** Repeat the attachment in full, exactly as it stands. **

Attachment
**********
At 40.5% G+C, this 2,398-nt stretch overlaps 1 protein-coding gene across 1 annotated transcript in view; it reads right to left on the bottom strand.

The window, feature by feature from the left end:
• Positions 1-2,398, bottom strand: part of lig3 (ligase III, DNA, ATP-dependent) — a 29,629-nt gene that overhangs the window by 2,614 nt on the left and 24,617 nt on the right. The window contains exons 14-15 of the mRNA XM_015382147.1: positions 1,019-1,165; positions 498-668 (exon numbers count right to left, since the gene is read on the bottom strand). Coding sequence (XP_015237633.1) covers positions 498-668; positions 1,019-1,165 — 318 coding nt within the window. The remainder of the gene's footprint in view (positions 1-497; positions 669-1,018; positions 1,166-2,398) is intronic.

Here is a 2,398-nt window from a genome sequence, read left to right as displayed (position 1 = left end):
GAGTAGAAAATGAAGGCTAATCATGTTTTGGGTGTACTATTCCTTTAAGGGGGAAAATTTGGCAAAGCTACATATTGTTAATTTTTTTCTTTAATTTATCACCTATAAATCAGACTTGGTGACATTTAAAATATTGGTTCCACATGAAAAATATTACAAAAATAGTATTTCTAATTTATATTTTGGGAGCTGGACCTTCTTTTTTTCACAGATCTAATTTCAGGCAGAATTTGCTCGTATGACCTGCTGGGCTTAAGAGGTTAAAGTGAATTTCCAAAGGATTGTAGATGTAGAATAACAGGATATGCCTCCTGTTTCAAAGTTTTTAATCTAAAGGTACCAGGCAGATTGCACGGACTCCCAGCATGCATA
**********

At 40.5% G+C, this 2,398-nt stretch overlaps 1 protein-coding gene across 1 annotated transcript in view; it reads right to left on the bottom strand.

The window, feature by feature from the left end:
• Positions 1-2,398, bottom strand: part of lig3 (ligase III, DNA, ATP-dependent) — a 29,629-nt gene that overhangs the window by 2,614 nt on the left and 24,617 nt on the right. The window contains exons 14-15 of the mRNA XM_015382147.1: positions 1,019-1,165; positions 498-668 (exon numbers count right to left, since the gene is read on the bottom strand). Coding sequence (XP_015237633.1) covers positions 498-668; positions 1,019-1,165 — 318 coding nt within the window. The remainder of the gene's footprint in view (positions 1-497; positions 669-1,018; positions 1,166-2,398) is intronic.

Here is a 2,398-nt window from a genome sequence, read left to right as displayed (position 1 = left end):
GAGTAGAAAATGAAGGCTAATCATGTTTTGGGTGTACTATTCCTTTAAGGGGGAAAATTTGGCAAAGCTACATATTGTTAATTTTTTTCTTTAATTTATCACCTATAAATCAGACTTGGTGACATTTAAAATATTGGTTCCACATGAAAAATATTACAAAAATAGTATTTCTAATTTATATTTTGGGAGCTGGACCTTCTTTTTTTCACAGATCTAATTTCAGGCAGAATTTGCTCGTATGACCTGCTGGGCTTAAGAGGTTAAAGTGAATTTCCAAAGGATTGTAGATGTAGAATAACAGGATATGCCTCCTGTTTCAAAGTTTTTAATCTAAAGGTACCAGGCAGATTGCACGGACTCCCAGCATGCATA